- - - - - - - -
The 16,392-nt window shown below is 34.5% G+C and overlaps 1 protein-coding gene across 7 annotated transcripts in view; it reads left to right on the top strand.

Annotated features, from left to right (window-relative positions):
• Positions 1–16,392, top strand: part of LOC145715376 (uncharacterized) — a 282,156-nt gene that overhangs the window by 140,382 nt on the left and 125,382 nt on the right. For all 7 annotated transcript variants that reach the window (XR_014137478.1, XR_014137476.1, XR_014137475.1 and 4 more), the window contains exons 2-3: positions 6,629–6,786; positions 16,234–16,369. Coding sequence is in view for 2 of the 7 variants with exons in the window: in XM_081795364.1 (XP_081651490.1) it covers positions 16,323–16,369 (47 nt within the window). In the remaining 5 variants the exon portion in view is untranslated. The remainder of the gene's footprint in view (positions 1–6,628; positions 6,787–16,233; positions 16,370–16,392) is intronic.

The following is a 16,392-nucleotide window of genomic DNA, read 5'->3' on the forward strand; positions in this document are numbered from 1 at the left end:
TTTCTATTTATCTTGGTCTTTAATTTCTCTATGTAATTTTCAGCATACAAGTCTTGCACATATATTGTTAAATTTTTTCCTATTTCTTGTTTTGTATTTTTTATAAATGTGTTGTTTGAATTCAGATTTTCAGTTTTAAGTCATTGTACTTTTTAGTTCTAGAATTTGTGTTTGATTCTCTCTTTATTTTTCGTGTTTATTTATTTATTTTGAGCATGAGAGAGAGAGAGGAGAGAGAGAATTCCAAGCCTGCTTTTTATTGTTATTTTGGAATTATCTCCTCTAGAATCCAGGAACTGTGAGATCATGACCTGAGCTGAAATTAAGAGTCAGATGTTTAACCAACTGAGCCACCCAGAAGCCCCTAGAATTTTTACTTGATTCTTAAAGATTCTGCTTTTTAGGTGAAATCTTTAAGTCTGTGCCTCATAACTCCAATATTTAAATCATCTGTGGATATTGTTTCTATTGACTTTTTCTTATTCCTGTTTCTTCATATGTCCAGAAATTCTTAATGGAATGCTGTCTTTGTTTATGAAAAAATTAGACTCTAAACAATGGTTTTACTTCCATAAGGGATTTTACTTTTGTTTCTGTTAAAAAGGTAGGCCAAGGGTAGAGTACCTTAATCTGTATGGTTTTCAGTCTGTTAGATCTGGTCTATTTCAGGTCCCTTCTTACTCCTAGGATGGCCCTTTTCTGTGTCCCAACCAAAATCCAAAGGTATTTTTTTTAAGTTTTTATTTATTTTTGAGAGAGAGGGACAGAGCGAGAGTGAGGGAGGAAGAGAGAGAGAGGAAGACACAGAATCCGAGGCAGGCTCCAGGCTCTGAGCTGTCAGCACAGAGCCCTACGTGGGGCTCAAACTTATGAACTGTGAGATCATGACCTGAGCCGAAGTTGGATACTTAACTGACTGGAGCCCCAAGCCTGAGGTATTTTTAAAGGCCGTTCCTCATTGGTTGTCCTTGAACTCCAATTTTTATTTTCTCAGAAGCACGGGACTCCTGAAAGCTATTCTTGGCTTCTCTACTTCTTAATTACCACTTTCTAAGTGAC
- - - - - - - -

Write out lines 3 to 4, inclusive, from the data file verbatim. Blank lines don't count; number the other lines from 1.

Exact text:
• Positions 1–16,392, top strand: part of LOC145715376 (uncharacterized) — a 282,156-nt gene that overhangs the window by 140,382 nt on the left and 125,382 nt on the right. For all 7 annotated transcript variants that reach the window (XR_014137478.1, XR_014137476.1, XR_014137475.1 and 4 more), the window contains exons 2-3: positions 6,629–6,786; positions 16,234–16,369. Coding sequence is in view for 2 of the 7 variants with exons in the window: in XM_081795364.1 (XP_081651490.1) it covers positions 16,323–16,369 (47 nt within the window). In the remaining 5 variants the exon portion in view is untranslated. The remainder of the gene's footprint in view (positions 1–6,628; positions 6,787–16,233; positions 16,370–16,392) is intronic.

The following is a 16,392-nucleotide window of genomic DNA, read 5'->3' on the forward strand; positions in this document are numbered from 1 at the left end: